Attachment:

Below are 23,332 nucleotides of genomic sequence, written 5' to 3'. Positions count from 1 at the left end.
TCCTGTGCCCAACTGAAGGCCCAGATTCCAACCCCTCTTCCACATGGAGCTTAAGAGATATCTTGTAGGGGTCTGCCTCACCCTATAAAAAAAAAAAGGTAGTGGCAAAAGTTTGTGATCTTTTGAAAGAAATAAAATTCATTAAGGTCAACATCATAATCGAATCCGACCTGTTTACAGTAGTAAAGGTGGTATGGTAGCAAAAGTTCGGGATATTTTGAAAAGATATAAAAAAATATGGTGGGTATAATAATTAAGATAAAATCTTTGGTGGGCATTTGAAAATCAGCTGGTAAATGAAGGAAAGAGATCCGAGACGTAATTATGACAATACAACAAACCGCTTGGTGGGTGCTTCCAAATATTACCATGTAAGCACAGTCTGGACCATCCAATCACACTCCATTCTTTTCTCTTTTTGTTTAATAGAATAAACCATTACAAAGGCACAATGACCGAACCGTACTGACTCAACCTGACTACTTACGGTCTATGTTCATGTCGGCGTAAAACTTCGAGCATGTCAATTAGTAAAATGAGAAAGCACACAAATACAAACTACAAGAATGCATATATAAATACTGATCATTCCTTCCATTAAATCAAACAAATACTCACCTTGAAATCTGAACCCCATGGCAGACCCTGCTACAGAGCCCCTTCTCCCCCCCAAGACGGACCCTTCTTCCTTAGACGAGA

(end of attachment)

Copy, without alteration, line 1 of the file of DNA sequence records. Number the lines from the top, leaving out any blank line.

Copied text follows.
Below are 23,332 nucleotides of genomic sequence, written 5' to 3'. Positions count from 1 at the left end.